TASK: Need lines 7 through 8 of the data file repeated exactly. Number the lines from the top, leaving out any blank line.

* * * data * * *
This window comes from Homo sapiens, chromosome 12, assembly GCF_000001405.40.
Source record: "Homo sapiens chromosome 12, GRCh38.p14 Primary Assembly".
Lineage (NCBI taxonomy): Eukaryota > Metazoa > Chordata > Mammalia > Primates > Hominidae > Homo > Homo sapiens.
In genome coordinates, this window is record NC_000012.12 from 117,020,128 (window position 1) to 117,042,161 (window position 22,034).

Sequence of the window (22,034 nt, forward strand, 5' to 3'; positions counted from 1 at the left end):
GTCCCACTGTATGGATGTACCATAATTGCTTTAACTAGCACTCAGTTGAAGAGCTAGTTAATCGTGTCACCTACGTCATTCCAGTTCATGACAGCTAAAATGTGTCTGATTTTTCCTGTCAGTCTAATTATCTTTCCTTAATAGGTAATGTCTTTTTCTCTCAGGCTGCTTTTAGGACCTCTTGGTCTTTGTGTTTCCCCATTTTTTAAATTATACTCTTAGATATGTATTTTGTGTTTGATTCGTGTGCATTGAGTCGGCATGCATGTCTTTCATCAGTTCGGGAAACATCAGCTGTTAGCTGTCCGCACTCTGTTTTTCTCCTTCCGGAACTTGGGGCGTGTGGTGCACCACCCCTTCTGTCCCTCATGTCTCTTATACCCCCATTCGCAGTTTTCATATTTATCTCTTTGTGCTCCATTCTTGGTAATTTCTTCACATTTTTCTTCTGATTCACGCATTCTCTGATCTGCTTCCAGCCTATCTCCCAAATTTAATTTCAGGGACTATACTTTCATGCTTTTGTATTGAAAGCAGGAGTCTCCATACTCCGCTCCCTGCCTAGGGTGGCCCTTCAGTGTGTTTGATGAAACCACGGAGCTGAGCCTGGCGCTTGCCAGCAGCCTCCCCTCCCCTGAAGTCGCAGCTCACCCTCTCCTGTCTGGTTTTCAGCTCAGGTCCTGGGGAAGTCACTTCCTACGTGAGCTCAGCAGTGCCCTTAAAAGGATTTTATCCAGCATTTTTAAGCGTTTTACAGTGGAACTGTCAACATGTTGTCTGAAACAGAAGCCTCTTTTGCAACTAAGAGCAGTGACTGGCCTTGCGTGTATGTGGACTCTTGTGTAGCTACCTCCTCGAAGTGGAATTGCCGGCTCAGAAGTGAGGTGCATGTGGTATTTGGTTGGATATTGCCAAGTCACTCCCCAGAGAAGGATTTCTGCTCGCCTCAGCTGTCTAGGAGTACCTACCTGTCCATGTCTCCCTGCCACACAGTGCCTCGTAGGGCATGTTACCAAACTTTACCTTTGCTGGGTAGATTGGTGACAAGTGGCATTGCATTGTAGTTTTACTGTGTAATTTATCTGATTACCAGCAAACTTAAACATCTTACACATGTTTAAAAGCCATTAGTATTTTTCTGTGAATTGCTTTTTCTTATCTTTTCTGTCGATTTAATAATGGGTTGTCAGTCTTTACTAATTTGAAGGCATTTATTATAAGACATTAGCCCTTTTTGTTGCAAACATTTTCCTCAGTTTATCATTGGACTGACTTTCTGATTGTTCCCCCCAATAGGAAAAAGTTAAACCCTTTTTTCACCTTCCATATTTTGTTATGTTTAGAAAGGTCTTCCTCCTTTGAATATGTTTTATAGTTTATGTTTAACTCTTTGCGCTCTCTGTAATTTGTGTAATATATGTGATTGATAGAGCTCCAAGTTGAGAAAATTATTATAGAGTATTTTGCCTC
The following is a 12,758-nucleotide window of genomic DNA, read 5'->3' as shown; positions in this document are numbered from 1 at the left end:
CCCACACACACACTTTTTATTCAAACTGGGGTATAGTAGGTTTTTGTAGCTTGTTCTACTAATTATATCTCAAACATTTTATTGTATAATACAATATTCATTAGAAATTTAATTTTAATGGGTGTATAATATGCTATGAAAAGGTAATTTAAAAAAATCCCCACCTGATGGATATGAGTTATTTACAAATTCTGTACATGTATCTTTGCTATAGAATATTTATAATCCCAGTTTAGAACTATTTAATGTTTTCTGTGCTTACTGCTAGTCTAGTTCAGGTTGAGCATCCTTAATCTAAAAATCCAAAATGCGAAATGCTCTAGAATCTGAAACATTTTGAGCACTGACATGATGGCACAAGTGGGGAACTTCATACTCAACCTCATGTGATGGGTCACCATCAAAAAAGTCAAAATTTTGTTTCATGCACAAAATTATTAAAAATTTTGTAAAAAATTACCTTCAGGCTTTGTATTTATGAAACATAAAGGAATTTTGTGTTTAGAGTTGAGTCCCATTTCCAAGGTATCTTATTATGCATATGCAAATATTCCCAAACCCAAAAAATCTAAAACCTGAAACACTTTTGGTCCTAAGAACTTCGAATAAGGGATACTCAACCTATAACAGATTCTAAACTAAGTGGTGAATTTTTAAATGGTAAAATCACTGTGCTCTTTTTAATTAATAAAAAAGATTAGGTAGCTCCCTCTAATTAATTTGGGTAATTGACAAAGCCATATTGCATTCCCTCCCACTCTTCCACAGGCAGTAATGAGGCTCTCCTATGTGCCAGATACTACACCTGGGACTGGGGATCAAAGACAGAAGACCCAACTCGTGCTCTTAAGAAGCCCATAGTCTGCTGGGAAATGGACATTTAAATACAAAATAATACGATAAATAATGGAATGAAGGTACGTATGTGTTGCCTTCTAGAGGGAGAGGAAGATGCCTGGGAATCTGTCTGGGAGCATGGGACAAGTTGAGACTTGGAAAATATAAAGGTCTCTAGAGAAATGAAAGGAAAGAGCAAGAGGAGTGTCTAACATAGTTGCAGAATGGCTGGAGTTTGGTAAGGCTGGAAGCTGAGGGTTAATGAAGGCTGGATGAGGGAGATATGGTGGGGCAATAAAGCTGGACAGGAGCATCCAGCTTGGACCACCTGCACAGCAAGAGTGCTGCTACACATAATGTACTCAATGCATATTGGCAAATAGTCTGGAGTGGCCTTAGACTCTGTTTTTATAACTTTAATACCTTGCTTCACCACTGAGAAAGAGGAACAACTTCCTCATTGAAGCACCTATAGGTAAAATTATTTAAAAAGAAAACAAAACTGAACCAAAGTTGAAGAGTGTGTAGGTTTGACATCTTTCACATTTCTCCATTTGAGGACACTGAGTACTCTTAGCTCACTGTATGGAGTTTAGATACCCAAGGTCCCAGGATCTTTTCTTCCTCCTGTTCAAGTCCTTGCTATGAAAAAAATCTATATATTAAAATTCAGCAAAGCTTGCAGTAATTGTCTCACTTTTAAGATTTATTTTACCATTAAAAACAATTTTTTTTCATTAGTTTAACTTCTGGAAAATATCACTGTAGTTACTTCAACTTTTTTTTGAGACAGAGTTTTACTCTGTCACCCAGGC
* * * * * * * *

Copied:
The following is a 12,758-nucleotide window of genomic DNA, read 5'->3' as shown; positions in this document are numbered from 1 at the left end:
CCCACACACACACTTTTTATTCAAACTGGGGTATAGTAGGTTTTTGTAGCTTGTTCTACTAATTATATCTCAAACATTTTATTGTATAATACAATATTCATTAGAAATTTAATTTTAATGGGTGTATAATATGCTATGAAAAGGTAATTTAAAAAAATCCCCACCTGATGGATATGAGTTATTTACAAATTCTGTACATGTATCTTTGCTATAGAATATTTATAATCCCAGTTTAGAACTATTTAATGTTTTCTGTGCTTACTGCTAGTCTAGTTCAGGTTGAGCATCCTTAATCTAAAAATCCAAAATGCGAAATGCTCTAGAATCTGAAACATTTTGAGCACTGACATGATGGCACAAGTGGGGAACTTCATACTCAACCTCATGTGATGGGTCACCATCAAAAAAGTCAAAATTTTGTTTCATGCACAAAATTATTAAAAATTTTGTAAAAAATTACCTTCAGGCTTTGTATTTATGAAACATAAAGGAATTTTGTGTTTAGAGTTGAGTCCCATTTCCAAGGTATCTTATTATGCATATGCAAATATTCCCAAACCCAAAAAATCTAAAACCTGAAACACTTTTGGTCCTAAGAACTTCGAATAAGGGATACTCAACCTATAACAGATTCTAAACTAAGTGGTGAATTTTTAAATGGTAAAATCACTGTGCTCTTTTTAATTAATAAAAAAGATTAGGTAGCTCCCTCTAATTAATTTGGGTAATTGACAAAGCCATATTGCATTCCCTCCCACTCTTCCACAGGCAGTAATGAGGCTCTCCTATGTGCCAGATACTACACCTGGGACTGGGGATCAAAGACAGAAGACCCAACTCGTGCTCTTAAGAAGCCCATAGTCTGCTGGGAAATGGACATTTAAATACAAAATAATACGATAAATAATGGAATGAAGGTACGTATGTGTTGCCTTCTAGAGGGAGAGGAAGATGCCTGGGAATCTGTCTGGGAGCATGGGACAAGTTGAGACTTGGAAAATATAAAGGTCTCTAGAGAAATGAAAGGAAAGAGCAAGAGGAGTGTCTAACATAGTTGCAGAATGGCTGGAGTTTGGTAAGGCTGGAAGCTGAGGGTTAATGAAGGCTGGATGAGGGAGATATGGTGGGGCAATAAAGCTGGACAGGAGCATCCAGCTTGGACCACCTGCACAGCAAGAGTGCTGCTACACATAATGTACTCAATGCATATTGGCAAATAGTCTGGAGTGGCCTTAGACTCTGTTTTTATAACTTTAATACCTTGCTTCACCACTGAGAAAGAGGAACAACTTCCTCATTGAAGCACCTATAGGTAAAATTATTTAAAAAGAAAACAAAACTGAACCAAAGTTGAAGAGTGTGTAGGTTTGACATCTTTCACATTTCTCCATTTGAGGACACTGAGTACTCTTAGCTCACTGTATGGAGTTTAGATACCCAAGGTCCCAGGATCTTTTCTTCCTCCTGTTCAAGTCCTTGCTATGAAAAAAATCTATATATTAAAATTCAGCAAAGCTTGCAGTAATTGTCTCACTTTTAAGATTTATTTTACCATTAAAAACAATTTTTTTTCATTAGTTTAACTTCTGGAAAATATCACTGTAGTTACTTCAACTTTTTTTTGAGACAGAGTTTTACTCTGTCACCCAGGC